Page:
Tiffany Beatty and Matt Ui of Massillon had some time to kill in the Montrose shopping district recently and decided to try something many people would consider just too dangerous to attempt.
“We were going to see if we could cross 18 to get over to Barnes & Noble,” she said.
That’s the seven lanes of Medina Road, otherwise known as state Route 18. Traffic studies show almost 38,000 cars use that stretch of road each day.
Even on a sunny day, crossing 84 feet of pavement before the light changes would be a challenge to two young, healthy people who just wanted to entertain themselves while waiting for their car to be repaired.
They both smiled when the task was compared to playing Frogger, the old video game in which a frog must dodge traffic. It took a lot of skill not to get him squashed.
Beatty and Ui were talking to Jason Segedy, executive director of the Akron Metropolitan Area Transportation Study, and a reporter who were in Montrose to learn about the challenges of walking through the area.
“What we are looking at are [providing] better connections as far as pedestrian access,” Segedy explained.
While only a few shoppers walk in Montrose, many employees in the shops there do. Metro RTA records show hundreds of people get off at bus stops in the area.
The most popular stop on Flight Memorial Parkway was just a curb and a grassy area last fall. Now it’s largely mud.
“The poor people just get out on the road there,” said Helen Humphrys, Copley Township trustee. “There isn’t a sidewalk, there’s green there.”
Jamil Agnew of Akron explained his travels to the Montrose area while standing at that bus stop. Previously, he had been standing on a part of the area that’s still grassy, listening to music.
He goes there four times a week for a job at a restaurant on Montrose West Avenue, the street that goes up the hill west of Interstate 77.
Agnew picks up the bus near the Akron Zoo and eventually is dropped on Flight Memorial. From there, he takes the Montrose Circulator to the restaurant. That’s a bus that takes a continuous loop around the shopping district. The whole trip takes the better part of an hour.
When Agnew walks from home to downtown Akron, he walks or rides his bicycle because there are sidewalks. But he said there is no way he could consider walking on Route 18 to get to what is known as restaurant hill. That would include going under the I-77 bridge where there are no sidewalks and traffic often travels 50 mph.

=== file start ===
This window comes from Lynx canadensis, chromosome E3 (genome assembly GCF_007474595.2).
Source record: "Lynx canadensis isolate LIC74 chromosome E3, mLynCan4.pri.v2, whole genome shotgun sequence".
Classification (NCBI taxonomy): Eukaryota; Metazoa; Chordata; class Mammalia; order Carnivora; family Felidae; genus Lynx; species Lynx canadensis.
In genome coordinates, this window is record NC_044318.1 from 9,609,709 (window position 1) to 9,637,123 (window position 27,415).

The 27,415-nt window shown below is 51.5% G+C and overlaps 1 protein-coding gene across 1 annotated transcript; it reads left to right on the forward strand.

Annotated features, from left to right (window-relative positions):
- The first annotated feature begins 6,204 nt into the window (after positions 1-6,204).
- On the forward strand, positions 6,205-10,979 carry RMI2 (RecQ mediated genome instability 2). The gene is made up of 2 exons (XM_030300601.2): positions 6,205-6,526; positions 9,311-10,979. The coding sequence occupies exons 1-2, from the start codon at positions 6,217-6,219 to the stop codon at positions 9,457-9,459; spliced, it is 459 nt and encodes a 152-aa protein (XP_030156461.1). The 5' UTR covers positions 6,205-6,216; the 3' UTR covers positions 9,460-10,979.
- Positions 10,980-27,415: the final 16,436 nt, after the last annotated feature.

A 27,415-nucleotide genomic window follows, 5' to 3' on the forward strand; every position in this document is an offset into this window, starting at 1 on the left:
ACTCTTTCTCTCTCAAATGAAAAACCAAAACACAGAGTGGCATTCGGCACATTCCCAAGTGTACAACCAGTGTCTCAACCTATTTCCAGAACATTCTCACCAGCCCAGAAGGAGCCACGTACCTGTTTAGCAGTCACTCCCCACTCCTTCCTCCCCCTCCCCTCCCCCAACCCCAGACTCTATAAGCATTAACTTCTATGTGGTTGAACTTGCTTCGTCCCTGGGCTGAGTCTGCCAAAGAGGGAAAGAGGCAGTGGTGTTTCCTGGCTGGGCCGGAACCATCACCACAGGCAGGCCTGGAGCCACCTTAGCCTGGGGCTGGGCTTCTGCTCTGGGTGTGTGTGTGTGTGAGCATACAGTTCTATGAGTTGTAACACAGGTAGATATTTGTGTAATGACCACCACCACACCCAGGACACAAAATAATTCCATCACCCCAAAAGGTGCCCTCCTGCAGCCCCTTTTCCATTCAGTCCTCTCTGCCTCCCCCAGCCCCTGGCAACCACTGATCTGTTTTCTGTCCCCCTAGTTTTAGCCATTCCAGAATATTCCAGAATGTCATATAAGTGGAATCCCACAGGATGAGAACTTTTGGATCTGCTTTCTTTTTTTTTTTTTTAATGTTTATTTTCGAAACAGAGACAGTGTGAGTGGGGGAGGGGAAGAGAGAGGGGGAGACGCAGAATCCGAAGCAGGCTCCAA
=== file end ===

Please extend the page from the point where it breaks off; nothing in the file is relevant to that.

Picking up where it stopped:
Agnew said adding sidewalks along 18 would change the way he gets around.
“Yeah it would,” he said. “Big difference. I want to walk to Medina some time.”
The problem has been noticed.
“It’s so like the concrete jungle,” said Humphrys.
She wants the area to be safer, prettier and more likely to remain profitable for the businesses there. That’s why she and Bath Township Trustee Elaina Goodrich successfully convinced AMATS to do a $50,000 study of pedestrian travel in the area.
They see it as vital to maintaining the district’s economic viability.
“We both believe that we need to make the Montrose area safer,” Humphrys said. “We want to make sure, whatever money it is generating, it will generate years down the road. This isn’t a flash in the pan development.”
She also is in the initial stages of trying to establish a business district that includes the townships and Fairlawn.
Walking anywhere in that area to shop or go to work is not something Humphrys is likely to do herself.
“I shop at several of the stores there,” he said. “I don’t know if I would carry a bag that I get at Hallmark and cross the street and get an ice cream cone without driving over. … Right now I wouldn’t try to cross 18 on a bet. I don’t even like to drive on 18. So that’s what we want to do, make it more accessible.”
No such place
Montrose isn’t even a place in any formal way, and that helps explain how it grew to what it is now. There was a time when it was a drive-in movie, a church, a swimming club and little else. Then it grew quickly without the benefit of planning by any single local government.
AMATS noted the problem in its previous study on the closing of Rothrock Road:
“The normal negative ramifications of retail sprawl, such as traffic congestion, an unappealing design aesthetic, and poor transit and pedestrian connectivity, have been further exacerbated by the fact that, in reality, there is no such place as ‘Montrose’. What local residents call ‘Montrose’ is in fact portions of three local communities: Fairlawn, Copley Township and Bath Township.”
“What this means is that, in effect, ‘No one rules the ‘‘wild west’’ of Montrose.’ There is no one political or governmental entity in charge of producing a comprehensive land use plan for the entire retail area, ensuring that it is zoned in a consistent manner, or that it follows a unified design standard. Similarly, no one entity is in charge of establishing and implementing a detailed transportation improvement plan for the area.”
Humphrys said the townships asked the Ohio Department of Transportation to include sidewalks when Route 18 was widened to serve the rapidly growing shopping district.
“They said it wasn’t in the plans, nor did they have the money, then they asked, ‘Who would maintain them?’ ” she said.
Meanwhile, walking shoppers like Tiffany Beatty and Matt Ui are rare.
“I don’t recall seeing a crosswalk over 18,” she said as they walked down Flight Memorial. “There might be one, but I just didn’t notice it.”
There was none.
She eventually walked about a quarter mile west to cross at Route 18 and Springside without the help of a walk signal or crosswalk.
They made it safely.
Dave Scott can be reached at 330-996-3577 or email@example.com. Follow Scott on Twitter at Davescottofakro.